Ovarian mucinous cystadenocarcinoma

Last revised by Joachim Feger on 19 Dec 2023

Mucinous cystadenocarcinoma of the ovary is a rare malignant ovarian mucinous tumor. This type can account for 5-10% of all ovarian mucinous tumors. It is a type of ovarian epithelial tumor

Retrospective studies have suggested that many mucinous carcinomas initially diagnosed as primary to the ovary have in fact metastasized from another site 4.

  • a development of mucinous cystadenocarcinoma has been very rarely associated with malignant transformation of a mature cystic teratoma 1

In general, the cell type (e.g. serous, mucinous) often cannot be determined on the basis of appearance at MR imaging, CT, or ultrasound 6. Biopsy or excision is necessary.

Mucinous tumors are typically multilocular, with numerous smooth, thin-walled cysts. Mucoid material is found within the cysts, sometimes accompanied by hemorrhagic or cellular debris. The imaging appearances are variable depending on the proportion of mucinous content. A proportionately greater solid/nodular, non-fatty, non-fibrous tissue is often considered the most powerful predictor of malignancy 6. Thick septa and solid nodules usually exhibit enhancement. Mucinous ovarian carcinoma is less likely to be bilateral than serous carcinoma, with bilateral lesions occurring in 5-10% of the stage I cases. They often present as large masses spanning >6 cm.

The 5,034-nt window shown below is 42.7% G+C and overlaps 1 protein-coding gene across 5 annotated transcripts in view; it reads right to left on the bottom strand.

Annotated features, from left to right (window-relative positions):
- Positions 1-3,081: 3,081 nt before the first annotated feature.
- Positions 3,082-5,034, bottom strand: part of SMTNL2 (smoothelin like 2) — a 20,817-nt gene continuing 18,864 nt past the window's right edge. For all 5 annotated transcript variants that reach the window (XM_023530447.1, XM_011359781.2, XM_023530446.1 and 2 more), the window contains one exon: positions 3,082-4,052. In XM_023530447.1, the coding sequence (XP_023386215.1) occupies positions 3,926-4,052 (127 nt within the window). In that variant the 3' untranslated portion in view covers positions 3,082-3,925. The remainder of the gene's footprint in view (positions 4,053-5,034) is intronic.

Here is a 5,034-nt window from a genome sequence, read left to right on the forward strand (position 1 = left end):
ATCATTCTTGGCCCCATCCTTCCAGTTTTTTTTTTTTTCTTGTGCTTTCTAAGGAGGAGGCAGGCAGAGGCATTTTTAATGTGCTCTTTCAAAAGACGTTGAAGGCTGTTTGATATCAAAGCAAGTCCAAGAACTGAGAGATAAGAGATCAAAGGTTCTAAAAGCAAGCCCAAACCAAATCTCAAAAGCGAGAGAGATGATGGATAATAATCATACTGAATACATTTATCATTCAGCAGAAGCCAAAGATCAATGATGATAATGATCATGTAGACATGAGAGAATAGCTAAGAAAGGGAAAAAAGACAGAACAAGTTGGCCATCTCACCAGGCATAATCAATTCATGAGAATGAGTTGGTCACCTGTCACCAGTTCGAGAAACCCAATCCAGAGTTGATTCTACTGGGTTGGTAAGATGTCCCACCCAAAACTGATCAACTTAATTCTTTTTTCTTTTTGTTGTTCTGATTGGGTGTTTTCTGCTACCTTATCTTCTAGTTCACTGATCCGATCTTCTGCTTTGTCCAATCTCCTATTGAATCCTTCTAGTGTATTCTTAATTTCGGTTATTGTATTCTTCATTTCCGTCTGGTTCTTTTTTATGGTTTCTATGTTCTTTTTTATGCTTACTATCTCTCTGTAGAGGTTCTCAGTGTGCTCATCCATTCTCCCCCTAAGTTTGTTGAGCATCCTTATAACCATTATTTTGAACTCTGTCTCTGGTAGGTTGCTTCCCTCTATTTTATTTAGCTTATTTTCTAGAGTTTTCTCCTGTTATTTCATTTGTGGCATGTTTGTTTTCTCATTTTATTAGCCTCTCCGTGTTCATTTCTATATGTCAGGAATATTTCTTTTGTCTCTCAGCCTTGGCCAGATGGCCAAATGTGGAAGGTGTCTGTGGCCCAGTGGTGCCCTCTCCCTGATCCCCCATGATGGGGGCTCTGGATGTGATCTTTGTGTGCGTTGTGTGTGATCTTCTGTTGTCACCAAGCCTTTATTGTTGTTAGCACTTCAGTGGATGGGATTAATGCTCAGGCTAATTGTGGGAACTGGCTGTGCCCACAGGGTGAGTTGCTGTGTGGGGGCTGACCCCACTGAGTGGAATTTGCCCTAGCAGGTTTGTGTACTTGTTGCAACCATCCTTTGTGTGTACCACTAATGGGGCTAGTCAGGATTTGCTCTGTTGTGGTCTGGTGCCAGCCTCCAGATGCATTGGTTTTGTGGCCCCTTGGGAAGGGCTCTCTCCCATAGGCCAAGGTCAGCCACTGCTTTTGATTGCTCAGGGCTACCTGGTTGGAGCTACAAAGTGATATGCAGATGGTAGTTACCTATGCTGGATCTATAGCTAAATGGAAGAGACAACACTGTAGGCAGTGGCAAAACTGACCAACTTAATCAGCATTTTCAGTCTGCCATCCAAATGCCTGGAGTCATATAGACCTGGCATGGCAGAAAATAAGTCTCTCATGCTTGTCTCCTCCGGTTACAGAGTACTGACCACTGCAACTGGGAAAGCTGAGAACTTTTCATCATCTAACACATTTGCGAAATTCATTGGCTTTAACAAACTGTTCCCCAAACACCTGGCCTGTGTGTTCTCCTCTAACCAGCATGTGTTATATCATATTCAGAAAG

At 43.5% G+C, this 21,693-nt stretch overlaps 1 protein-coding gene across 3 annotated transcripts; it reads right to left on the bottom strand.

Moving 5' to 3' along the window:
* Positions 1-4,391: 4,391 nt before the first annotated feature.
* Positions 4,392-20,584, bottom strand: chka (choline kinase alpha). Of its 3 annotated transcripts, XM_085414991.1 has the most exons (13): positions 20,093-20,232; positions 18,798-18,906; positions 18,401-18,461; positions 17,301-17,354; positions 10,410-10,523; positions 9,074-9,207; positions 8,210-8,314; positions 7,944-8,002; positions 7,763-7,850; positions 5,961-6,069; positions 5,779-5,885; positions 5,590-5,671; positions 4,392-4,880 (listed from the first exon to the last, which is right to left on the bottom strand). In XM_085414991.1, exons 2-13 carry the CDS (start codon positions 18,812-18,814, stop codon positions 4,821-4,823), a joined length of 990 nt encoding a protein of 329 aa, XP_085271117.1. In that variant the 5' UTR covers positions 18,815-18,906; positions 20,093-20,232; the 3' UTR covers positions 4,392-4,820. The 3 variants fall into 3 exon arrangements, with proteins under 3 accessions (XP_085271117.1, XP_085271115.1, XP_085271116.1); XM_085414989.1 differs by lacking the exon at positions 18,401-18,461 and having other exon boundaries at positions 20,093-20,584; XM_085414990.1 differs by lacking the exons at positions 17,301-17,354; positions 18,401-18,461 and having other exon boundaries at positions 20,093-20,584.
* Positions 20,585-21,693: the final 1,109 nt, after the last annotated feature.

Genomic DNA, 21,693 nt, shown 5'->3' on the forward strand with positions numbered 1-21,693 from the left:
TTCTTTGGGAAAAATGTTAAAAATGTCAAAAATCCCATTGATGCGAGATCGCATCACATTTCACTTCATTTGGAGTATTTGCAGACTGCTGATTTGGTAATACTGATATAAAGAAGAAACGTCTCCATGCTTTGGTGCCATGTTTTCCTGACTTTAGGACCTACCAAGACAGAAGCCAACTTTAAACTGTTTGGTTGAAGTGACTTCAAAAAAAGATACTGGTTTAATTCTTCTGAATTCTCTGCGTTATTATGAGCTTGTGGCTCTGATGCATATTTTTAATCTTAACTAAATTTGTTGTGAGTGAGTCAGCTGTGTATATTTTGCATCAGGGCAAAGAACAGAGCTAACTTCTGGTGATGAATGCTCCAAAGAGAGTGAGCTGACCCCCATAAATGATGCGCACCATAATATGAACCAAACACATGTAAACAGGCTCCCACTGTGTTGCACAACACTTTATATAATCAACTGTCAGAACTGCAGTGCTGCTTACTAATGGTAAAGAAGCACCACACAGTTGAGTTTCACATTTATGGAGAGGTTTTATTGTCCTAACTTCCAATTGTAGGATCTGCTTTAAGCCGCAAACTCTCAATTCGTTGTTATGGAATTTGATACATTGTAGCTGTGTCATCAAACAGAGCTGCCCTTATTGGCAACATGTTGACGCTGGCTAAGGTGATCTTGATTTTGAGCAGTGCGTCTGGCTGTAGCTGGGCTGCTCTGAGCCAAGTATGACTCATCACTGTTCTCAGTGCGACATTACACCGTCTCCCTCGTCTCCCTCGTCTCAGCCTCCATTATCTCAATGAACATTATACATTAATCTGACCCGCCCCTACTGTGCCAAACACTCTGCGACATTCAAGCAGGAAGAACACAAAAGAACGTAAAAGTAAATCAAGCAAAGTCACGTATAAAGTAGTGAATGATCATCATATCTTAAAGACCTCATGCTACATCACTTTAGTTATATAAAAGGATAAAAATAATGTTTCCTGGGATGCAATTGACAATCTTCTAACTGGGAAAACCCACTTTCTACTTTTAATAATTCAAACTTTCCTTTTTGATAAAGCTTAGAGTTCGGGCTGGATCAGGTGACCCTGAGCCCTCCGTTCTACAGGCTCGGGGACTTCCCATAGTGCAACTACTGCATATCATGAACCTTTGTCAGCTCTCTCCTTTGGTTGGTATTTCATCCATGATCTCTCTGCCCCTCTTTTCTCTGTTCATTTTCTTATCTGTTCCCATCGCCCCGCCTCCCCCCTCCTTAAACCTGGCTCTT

CT may demonstrate high attenuation in some loculi due to the high protein content of the mucoid material

  • T1
    • the signal intensity of mucin on T1-weighted images varies depending on the degree of mucin concentration
    • on T1-weighted images, loculi with watery mucin have a lower signal intensity than loculi with thicker mucin
  • T2
    • on T2-weighted images, the corresponding signal intensities are flipped, so that loculi with watery mucin have a high signal intensity and loculi with thicker mucin appear slightly hypointense

The staging is the same as general ovarian cancer staging.

Often presenting as large masses at stage I disease, the most conventional means of treatment are tumor-debulking operations and neoadjuvant chemotherapy. The latter may be performed pre- or post-operatively. The estimated median survival when presenting at an advanced stage is significantly shorter (14 months) compared to ovarian serous cystadenocarcinoma (42 months) 4.

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